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About Modesty and Head Coverings

Modesty Equal Majesty


"The grace of the princess is internal (private), her raiment is of gold settings" (Tehillim/Ps. 45:14)

According to the Talmud, the greatest attribute of a women is her innate sense of modesty and virtue (Bava Kamma 82b).  Women are advised to wear modest garments and head coverings in order not to inflame the men's sensibilities.  Yisrael was redeemed from Egypt because of the righteousness of the women (Sotah 11b) and that their sexual modesty and virtue played a role in that redemption.  We are also taught that women have greater power of discernment than men (Niddah 45b) particularly in their keen intuitions concerning personality.

According to Judaism, women possess a special trait called binah (deep understanding).   Women are described by the sages as having insight and perception beyond logic, external details and shallow facades.  If women are viewed superficially, devoid of their rich internal character and spirituality, they are stripped of this unique gift called binah.  The consequence is that they will be objectified and degraded - we see that cultures who admire women primarily for their physical characteristics ultimately demean them and take advantage of them. But, this is not to say that a woman's modesty must be 'frumpy' - one of the regulations instituted by the scribe Ezra upon leading the Jewish Nation back to Yisrael in 424 B.C.E. following the Babylonian exile was the mandate that merchants should travel throughout Yisrael, selling cosmetics to endear wives to their husbands.

It might seem that the Talmud's directives on modesty apply more to women than to men, but both sexes were responsible for behaving appropriately toward each other.  Modesty applies to everyone as Scripture demonstrates:

"(HaShem) tells you, man, what He requires of you, but to do justice. love kindness and walk modestly with your G-d" (Micha 6:8)

"...and with the modest ones lies wisdom" (Mishlei 11:2)

Worshipping Modestly

In Judaism, it is traditional to physically separate men from women in order to set the appropriate mood and decorum for prayer.  The synagogue has been transformed into a place of gathering and meeting similar to that of the Holy Temple celebrations of old.  In order to subdue distractions and make it possible to concentrate on praying to G-d, it became necessary to institute the rules of the partition.  Holiness is achieved in gender relationships by healthy separations during specific events, such as conmmunity prayer.  Both the Torah and Talmud contain teachings that encourage safeguards to uphold a Godly standard of modesty and sexual propriety.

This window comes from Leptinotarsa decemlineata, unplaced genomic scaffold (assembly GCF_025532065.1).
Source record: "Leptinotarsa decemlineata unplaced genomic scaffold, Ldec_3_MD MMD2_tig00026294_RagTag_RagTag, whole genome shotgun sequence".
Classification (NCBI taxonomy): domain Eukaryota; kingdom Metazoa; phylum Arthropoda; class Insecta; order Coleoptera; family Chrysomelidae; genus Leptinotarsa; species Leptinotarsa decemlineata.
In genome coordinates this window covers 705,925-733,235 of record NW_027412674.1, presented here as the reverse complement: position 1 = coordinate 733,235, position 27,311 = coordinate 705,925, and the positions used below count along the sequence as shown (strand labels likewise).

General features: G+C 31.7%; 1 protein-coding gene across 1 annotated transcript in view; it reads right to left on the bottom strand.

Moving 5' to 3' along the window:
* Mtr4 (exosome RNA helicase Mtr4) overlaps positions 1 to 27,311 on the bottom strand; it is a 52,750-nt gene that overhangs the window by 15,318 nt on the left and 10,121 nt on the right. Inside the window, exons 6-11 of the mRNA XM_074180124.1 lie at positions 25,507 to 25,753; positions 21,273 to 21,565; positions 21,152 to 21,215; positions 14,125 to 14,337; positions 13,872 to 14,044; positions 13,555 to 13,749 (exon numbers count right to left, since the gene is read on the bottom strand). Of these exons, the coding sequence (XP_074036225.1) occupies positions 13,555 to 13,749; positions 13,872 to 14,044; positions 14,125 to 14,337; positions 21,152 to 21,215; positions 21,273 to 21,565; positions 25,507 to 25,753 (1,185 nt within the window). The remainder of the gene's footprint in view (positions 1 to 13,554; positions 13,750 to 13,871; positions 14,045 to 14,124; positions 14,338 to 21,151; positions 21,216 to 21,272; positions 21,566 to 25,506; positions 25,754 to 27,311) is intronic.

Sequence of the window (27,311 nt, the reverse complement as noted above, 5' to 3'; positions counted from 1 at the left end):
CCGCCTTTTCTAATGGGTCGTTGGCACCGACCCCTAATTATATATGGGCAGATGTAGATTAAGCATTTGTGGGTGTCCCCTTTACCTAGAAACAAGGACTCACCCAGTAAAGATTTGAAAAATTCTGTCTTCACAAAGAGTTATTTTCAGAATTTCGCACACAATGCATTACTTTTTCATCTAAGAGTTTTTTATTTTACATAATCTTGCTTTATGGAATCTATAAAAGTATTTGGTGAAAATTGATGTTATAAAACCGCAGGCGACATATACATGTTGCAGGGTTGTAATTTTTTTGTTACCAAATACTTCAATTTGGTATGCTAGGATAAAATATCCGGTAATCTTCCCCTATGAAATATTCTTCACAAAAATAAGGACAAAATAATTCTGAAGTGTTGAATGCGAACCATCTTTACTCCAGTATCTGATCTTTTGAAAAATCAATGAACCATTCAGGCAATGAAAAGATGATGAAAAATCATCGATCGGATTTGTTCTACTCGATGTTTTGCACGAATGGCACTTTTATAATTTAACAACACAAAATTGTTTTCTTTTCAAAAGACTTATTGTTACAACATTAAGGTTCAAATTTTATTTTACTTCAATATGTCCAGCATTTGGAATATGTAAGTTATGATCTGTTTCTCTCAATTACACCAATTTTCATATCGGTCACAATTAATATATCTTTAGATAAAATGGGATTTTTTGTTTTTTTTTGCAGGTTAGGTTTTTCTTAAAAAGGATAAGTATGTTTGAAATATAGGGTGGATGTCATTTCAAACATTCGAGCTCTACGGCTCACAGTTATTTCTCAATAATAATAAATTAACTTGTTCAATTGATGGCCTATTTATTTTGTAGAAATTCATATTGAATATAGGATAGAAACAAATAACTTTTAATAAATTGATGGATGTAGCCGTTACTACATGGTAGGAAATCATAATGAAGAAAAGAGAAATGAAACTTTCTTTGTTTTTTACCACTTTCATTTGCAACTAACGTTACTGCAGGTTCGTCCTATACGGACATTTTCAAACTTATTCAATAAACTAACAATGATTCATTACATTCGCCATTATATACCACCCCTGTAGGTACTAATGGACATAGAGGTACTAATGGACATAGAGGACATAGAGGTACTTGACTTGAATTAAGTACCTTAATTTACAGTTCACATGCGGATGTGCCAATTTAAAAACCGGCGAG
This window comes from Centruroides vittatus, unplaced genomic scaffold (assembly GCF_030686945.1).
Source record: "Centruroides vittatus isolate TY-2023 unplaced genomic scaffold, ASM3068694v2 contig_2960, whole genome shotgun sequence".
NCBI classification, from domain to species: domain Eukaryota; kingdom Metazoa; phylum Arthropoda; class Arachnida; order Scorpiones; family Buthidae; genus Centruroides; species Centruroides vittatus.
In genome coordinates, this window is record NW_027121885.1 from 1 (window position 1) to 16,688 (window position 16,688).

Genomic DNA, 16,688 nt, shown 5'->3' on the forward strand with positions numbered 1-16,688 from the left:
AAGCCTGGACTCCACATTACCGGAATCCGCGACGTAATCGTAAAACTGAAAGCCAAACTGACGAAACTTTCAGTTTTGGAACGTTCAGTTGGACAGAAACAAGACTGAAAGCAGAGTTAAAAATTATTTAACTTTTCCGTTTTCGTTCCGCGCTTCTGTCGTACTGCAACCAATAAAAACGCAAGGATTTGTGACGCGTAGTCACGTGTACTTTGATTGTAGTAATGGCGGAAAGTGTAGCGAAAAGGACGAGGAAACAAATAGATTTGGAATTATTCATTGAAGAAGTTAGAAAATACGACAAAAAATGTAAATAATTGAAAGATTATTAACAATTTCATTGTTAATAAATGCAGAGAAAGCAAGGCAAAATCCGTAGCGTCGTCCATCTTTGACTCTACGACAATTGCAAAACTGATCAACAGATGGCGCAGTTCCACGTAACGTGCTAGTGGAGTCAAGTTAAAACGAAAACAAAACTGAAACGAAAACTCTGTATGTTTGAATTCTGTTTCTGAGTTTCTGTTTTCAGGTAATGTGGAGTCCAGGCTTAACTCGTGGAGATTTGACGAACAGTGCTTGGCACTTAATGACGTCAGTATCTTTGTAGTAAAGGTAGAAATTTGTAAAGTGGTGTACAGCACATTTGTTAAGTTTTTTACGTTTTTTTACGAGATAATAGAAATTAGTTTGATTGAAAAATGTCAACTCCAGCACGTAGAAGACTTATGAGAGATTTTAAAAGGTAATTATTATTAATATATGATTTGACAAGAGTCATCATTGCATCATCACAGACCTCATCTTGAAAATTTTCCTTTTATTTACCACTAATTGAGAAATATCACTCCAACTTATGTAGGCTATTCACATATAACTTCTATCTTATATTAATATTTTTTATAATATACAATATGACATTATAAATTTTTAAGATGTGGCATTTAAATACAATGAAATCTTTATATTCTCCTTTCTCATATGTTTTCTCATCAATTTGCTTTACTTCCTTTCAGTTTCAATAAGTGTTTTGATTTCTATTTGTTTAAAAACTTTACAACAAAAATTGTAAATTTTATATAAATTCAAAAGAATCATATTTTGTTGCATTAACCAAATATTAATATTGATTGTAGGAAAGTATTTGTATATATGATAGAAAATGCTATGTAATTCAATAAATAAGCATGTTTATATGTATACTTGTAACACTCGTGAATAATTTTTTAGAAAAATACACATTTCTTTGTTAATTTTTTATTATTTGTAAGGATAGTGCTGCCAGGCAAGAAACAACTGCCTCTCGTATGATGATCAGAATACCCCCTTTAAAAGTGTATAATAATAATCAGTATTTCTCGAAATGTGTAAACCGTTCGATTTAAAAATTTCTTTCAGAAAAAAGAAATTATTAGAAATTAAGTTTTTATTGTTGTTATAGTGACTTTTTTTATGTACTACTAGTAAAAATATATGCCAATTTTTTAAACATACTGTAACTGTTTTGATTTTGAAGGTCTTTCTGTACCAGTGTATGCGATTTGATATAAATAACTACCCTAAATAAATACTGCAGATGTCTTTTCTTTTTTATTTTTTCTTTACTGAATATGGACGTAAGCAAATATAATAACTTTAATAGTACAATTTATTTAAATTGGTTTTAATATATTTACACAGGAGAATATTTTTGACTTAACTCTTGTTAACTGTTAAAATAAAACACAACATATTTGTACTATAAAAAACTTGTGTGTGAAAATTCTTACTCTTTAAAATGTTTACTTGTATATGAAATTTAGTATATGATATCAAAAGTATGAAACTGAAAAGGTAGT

Chukei HaNashim (Laws of Women)

It is equally important for a woman to beautify herself for her husband.  This obligations is incumbent upon her, regardless of whether her husband is particular about her appearance. (Rabbi Yosef Chaim).

She should wear her best jewelry and clean herself prior to her husband's arrival.  Upon awakening, she should rinse her mouth, wash her face, cover her hair properly, and dress herself in becoming clothes.  

We see that the origins of this obligation to beautify oneself stems the highest of divine realms.  It is well-known that Adam, in comparison to our fallen state, existed on a divine level of existence.  Adam was beyond the animalistic desires which Yetzer HaRa (the Evil Inclination) has instilled into our hearts.  Yet, when G-d created Adam's soul mate, Chavah, she was endowed with an unblemished body which did not lack in any detail of beauty and perfection. 

Even the body part, the side (tzelah) of Adam, chosen by G-d to create Chavah from  is a concealed part of the body in order to instill the trait of modesty into the very fabric of Chavah's being.  Therefore the trait of modesty is an integral component of every woman's being.

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